Then there’s the story about biolabs. We don’t know --- it’s hard enough finding out about biolabs in China and talking about those freely --- but even if this is real and NOT Russian disinformation, invading Ukraine and killing thousands of innocent people is not an acceptable response. Sounds like a pretext to us. It works well as propaganda, though, because after what we’ve learned about the World Health Organization, it’s believable. But it doesn’t justify Putin’s invasion. Here’s a good write-up by Kyle Becker.
We do know that Putin is a sociopath because operatives have killed many of his critics, defectors, and others besides. From the Homeland Security News Wire in 2020: “...Putin has adopted a milder version of Stalin’s tactics of random killings in order to instill a generalized sense of fear and insecurity in the Russian elite.” They provide a list of murders.
We’ve long known that Putin is a KGB thug, but there are loathsome factions in the U.S. that avoid criticism of him. Bizarrely, President Biden even has Putin involved in the negotiations for a new “Iran deal,” which we know would lead to Iran becoming a nuclear power. Mark Levin had a great show on this and related matters Sunday night.
We’ve heard some particularly inane observations, such as that Ukrainian President Zelensky shouldn’t be believed "because he was an actor.” Well, Ronald Reagan was an actor, and he was about as trustworthy as it gets. That doesn’t mean Zelensky is trustworthy, just that the observation is stupid. Putin undeniably is a thug, and Zelensky understandably wants our help with a no-fly zone, but we must anticipate the perhaps-literal fallout. To reject this step does not make one pro-Putin in any way, just pro-using-your-brain.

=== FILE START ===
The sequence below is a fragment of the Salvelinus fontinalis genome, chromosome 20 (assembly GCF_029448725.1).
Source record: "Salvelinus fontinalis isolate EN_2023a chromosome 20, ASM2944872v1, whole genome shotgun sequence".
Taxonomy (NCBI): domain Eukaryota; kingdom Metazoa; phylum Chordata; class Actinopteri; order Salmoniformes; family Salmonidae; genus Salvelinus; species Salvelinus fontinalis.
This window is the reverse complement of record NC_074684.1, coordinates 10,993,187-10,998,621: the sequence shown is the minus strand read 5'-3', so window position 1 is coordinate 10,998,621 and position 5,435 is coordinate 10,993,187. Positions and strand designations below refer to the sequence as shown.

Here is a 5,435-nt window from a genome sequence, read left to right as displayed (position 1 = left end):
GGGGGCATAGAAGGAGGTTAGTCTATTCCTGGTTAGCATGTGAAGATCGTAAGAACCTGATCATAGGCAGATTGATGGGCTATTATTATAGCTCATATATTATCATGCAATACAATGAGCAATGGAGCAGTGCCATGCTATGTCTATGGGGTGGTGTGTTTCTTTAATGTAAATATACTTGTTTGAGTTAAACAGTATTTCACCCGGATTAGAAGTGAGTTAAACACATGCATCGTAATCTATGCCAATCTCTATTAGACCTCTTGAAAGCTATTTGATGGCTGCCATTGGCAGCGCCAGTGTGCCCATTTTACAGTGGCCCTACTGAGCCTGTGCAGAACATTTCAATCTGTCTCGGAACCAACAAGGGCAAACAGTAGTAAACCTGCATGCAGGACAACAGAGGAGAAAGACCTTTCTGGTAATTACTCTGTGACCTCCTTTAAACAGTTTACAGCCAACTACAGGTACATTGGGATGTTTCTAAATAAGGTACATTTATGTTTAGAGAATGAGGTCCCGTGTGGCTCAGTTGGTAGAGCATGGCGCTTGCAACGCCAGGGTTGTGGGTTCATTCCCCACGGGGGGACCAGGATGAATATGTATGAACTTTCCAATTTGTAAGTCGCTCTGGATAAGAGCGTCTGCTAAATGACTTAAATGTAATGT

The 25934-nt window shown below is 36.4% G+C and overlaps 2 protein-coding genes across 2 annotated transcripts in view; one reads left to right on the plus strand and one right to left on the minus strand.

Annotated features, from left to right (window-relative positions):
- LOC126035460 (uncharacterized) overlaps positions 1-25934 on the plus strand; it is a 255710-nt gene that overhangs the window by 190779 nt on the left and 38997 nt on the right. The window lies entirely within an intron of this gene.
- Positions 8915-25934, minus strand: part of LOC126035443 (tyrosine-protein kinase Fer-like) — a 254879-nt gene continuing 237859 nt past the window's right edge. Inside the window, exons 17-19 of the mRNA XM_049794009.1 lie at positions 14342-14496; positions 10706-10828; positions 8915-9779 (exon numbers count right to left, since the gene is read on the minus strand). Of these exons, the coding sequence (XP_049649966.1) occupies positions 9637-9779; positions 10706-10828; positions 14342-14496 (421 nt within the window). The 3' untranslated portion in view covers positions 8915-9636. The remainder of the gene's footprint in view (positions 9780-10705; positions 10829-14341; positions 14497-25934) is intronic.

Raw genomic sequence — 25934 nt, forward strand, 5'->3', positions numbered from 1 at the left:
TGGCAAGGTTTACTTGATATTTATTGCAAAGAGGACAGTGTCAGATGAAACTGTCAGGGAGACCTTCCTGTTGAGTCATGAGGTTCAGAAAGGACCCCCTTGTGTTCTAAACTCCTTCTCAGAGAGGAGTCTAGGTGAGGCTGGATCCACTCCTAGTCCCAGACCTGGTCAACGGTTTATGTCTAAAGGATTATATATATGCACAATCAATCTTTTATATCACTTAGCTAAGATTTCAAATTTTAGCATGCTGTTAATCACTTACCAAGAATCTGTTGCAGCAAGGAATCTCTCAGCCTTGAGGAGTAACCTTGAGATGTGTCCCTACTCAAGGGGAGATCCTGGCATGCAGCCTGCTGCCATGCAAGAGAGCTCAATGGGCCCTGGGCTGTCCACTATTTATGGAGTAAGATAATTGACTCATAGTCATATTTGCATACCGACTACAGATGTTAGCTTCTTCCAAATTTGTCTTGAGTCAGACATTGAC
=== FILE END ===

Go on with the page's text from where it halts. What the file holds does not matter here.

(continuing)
Trump’s political enemies call him pro-Putin because he’s flattered Vlad now and them, calling him “smart” and such. They fail to understand that this move in itself was smart –- played to discourage Putin from cozying up to China. (Too late now, it seems.) Critics play checkers when they should be playing chess.
Here are more debunked stories...
And here’s a fabulous more-recent Ukraine history lesson, a “premium” article by Jeff Carlson and Hans Mahncke for The Epoch Times. Highly recommended...
(Note that The National Pulse, just for offering facts, feels the need to run a disclaimer: “For the avoidance of doubt, The National Pulse is against wars of aggression, and is not supported financially by any government or entity acting on behalf of a government or foreign interest...”)
As for George Soros, yes, his influence in Ukraine has been huge, starting in 1989, just before the fall of the Soviet Union. He’s been pushing for Ukraine to enter the E.U. We highly recommend Matt Palumbo’s book about him, THE MAN BEHIND THE CURTAIN, in which Ukraine gets its own fascinating chapter, with names you’ll recognize from Trump’s first impeachment and even the Steele “dossier.” That country’s full of the kind of secrets you’d expect from a pro-Obama, pro-Hillary crowd.
There are so many unknowns. As we said Saturday, this really is “the first draft of history.” It’s a shame we can’t trust what our own government tells us. Scott Adams, bestselling author and “Dilbert” creator,” called the situation “a big black box that we can’t see into.”
Even so, there's one truth we should agree on: that unprovoked aggression is always wrong. For everything else you might read or hear about this war, ask yourself two questions: 1) Has this person generally been right before, and 2) How can this person possibly KNOW what he’s saying is true?